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The Mysterious 44/80 Locking score.

Mark Spritzler
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Sheriff

Joined: Feb 05, 2001
Posts: 17250
    
    6

Here is an anonymous unofficial answer I have received at JavaOne, by someone really really close to the certification and knows about grading.

Basically if you get 44/80 means that the locking does not work in all cases. That there is a scenario that the examiners have run that shows the locking schema that you use does not fully lock in all concurrent scenarios.

Hope that helps.

Mark


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Jason Hocker
Ranch Hand

Joined: Jul 23, 2003
Posts: 132
What scenarios can we think of that we should be testing so we do not fall victim to the 44/80?
Philippe Maquet
Bartender

Joined: Jun 02, 2003
Posts: 1872
Of course it helps! Thank you, Mark!

Phil.
Mark Spritzler
ranger
Sheriff

Joined: Feb 05, 2001
Posts: 17250
    
    6

I'd say a scenario with multiple users and multiple machines all trying to get at a record at the same time.

And my favorite solution. KEEP IT SIMPLE!!!

Mark
Andrew Monkhouse
author and jackaroo
Marshal Commander

Joined: Mar 28, 2003
Posts: 11460
    
  94

Thankyou Mark,

That is very good to know.

Regards, Andrew


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Javini Javono
Ranch Hand

Joined: Dec 03, 2003
Posts: 286
Hi,

Mark Spritzler wrote:

I'd say a scenario with multiple users and multiple machines all trying to get at a record at the same time.


I'm writing because I don't understand the implications behind the above remark, a remark
which others appreciate (because they see the implications immediately).

In my design and implementation, for every client there exists one data object on the server.

The following scenario works fine for me:
One computer, one application, multiple threads each representing a user, accessing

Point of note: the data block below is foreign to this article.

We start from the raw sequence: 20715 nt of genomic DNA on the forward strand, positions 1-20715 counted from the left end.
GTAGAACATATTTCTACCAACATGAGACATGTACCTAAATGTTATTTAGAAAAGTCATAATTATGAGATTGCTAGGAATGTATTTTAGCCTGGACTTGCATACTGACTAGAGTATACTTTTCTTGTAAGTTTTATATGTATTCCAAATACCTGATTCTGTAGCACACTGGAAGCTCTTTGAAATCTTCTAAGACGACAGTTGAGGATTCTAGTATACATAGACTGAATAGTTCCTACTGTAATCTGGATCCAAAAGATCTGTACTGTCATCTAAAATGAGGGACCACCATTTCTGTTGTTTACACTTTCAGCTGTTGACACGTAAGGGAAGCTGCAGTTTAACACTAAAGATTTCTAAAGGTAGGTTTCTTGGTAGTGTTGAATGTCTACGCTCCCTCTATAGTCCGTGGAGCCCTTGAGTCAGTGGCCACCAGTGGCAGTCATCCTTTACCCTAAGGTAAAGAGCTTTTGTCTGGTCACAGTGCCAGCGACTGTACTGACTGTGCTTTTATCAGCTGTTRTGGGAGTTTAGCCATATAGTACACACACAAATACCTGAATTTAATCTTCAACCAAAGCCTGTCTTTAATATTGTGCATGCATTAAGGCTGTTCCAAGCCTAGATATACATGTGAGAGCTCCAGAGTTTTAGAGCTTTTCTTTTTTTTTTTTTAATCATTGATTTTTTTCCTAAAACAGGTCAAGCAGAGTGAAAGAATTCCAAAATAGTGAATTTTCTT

the database through the local or remote server.

I don't immediately see how the situation changes when you assume multiple machines.

Thanks,
Javini Javono
Javini Javono
Ranch Hand

Joined: Dec 03, 2003
Posts: 286
Hi,

In the month of July so far, two people received a score of 80/80 in locking:
Adrian Popescu and Maria Lepschy.

Did you all take any special action to ensure that a thread did not starve
waiting for a record lock? Or did you simply call notify() or notifyAll()
(which one?) and let the system determine which thread would be chosen
randomly next?

Thanks,
Javini Javono
paul_ov
Greenhorn

Joined: Feb 14, 2005
Posts: 1
Hello,

I'm wondering if the score will be deducted if one doesn't throw the RecordNotFoundException for the lock/unlock/islocked functions. Maybe people just check their locked records list and don't check in the database if the record actually exists.

Anyone ideas on this?

Paul


POV
Davinder Kohli
Greenhorn

Joined: Dec 25, 2004
Posts: 17
Originally posted by paul_ov:
Hello,

I'm wondering if the score will be deducted if one doesn't throw the RecordNotFoundException for the lock/unlock/islocked functions. Maybe people just check their locked records list and don't check in the database if the record actually exists.